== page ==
‘THAT ONE’ WON…. Just to add my two cents to Hilzoy’s sharp analysis from last night, I thought I’d add how much last night’s debate broke with expectations.
After the first debate, John McCain took quite a bit of heat for neglecting to use the words “middle class,” so I expected him to correct the oversight. He didn’t. After the last several days of guilt-by-association attacks, I expected McCain to talk about Bill Ayers and ask who the “real” Barack Obama is. He didn’t do that, either. After many noticed that McCain treated Obama with contempt in their first meeting, I expected McCain to be far more gracious and respectful last night. Instead, he called his Democratic rival “that one.”
And after McCain’s legendary love for town-hall debates, I expected McCain to thrive rather easily in his habitat of choice. Instead, he seemed clumsy and unsure of himself.
I’ve long seen Obama as a capable but underwhelming debater. Even during the primaries, Clinton and Edwards seemed more comfortable and relaxed in a debate, while Obama struck me as more professorial and detail oriented. Last night, however, the professor schtick worked beautifully — the hall was his classroom and Obama was in complete control. It was arguably his best debate performance to date.
In the broader political context, of course, McCain needed a big night in the worst way. The polls have been very discouraging for the Republican, and there’s a growing sense the campaign may be slowly slipping away. This was a genuine opportunity — in McCain’s favorite setting — to turn things around. If anything, McCain lost ground with meandering answers and a prickly demeanor. Pressed to fundamentally alter the dynamic of this race, McCain, once again, came up short.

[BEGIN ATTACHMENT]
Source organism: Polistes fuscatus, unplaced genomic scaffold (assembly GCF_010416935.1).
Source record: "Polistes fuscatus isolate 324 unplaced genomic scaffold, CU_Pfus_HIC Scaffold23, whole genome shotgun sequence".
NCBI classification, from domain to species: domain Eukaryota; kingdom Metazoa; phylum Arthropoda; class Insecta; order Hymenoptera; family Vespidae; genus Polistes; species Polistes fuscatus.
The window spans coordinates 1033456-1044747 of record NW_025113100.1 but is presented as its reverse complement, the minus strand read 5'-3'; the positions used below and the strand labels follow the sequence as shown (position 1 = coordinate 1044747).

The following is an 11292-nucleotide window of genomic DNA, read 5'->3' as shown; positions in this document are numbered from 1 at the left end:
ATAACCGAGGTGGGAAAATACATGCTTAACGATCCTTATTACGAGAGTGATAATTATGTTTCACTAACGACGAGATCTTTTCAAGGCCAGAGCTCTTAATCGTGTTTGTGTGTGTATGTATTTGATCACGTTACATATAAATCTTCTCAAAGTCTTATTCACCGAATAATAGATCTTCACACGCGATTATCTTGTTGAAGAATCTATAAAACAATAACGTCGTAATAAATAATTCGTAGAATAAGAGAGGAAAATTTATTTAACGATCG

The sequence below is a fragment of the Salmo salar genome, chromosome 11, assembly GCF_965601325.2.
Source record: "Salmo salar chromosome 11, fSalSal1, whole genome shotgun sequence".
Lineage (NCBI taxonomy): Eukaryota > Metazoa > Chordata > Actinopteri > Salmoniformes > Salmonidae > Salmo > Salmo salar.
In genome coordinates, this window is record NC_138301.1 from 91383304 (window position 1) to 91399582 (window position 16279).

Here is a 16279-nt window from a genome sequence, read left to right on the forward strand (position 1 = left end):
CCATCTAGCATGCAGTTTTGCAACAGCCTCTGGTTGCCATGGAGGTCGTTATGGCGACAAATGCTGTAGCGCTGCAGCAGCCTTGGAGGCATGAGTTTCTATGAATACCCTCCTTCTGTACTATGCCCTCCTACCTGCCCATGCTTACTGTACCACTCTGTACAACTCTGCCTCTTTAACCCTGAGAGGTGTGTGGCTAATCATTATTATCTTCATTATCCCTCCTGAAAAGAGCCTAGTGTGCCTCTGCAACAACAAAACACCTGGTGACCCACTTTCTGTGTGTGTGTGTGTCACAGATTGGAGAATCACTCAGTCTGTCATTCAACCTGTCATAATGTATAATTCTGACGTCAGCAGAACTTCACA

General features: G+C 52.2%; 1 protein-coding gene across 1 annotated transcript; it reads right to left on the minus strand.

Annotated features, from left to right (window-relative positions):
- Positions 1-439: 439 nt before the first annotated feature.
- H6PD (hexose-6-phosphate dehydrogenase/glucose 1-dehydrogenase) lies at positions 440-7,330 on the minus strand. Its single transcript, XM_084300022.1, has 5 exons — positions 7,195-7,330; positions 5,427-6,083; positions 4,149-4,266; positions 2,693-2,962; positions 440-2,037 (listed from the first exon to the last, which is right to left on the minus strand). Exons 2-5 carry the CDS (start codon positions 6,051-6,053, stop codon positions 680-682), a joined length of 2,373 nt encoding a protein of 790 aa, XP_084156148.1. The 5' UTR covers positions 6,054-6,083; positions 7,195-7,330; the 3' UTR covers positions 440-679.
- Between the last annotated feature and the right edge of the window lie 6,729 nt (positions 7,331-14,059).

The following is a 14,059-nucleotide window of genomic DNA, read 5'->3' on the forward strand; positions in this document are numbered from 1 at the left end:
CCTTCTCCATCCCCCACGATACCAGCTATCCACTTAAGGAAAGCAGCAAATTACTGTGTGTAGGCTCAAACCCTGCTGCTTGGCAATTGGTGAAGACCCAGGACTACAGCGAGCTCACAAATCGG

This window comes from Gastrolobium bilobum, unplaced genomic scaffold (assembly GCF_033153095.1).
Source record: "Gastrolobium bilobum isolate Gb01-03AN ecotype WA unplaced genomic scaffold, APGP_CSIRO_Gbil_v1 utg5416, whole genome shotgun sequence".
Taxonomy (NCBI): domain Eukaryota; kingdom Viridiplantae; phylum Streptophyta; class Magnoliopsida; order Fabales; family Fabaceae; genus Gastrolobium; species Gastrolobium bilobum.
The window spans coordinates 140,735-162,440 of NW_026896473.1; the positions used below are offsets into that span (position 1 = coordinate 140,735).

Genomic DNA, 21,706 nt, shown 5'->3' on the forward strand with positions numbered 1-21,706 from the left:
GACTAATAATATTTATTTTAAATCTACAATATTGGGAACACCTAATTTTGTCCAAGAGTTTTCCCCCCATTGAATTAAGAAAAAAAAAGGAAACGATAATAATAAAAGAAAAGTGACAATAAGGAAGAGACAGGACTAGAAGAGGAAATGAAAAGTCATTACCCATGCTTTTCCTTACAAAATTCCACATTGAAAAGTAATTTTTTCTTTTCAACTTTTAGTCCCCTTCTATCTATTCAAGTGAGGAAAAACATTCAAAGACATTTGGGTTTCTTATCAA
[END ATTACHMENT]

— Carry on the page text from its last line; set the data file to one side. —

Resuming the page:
The more Obama seized control, the more one observation seemed clear: McCain is used to town-hall meetings in which no one challenges him. They’re fun and easy, just so long he has a stage all to himself. Worse, given the warnings about personal attacks, McCain seemed to shrink from the moment, seemingly too embarrassed by his own nonsense to make the bogus charges to Obama directly.
As John Judis put it, “What the debate proved, I think, is that Obama is becoming more comfortable with the idea of himself as president of the United States, while McCain is becoming ever more crotchety at the prospect of defeat.”
The first debate focused primarily on foreign policy and national security, and was supposed to be the event in which McCain got back on track. The second debate was a town-hall-style gathering, and it was supposed to be the event in which McCain got back on track.
With time running out, it’s not at all clear McCain even knows where the track is anymore.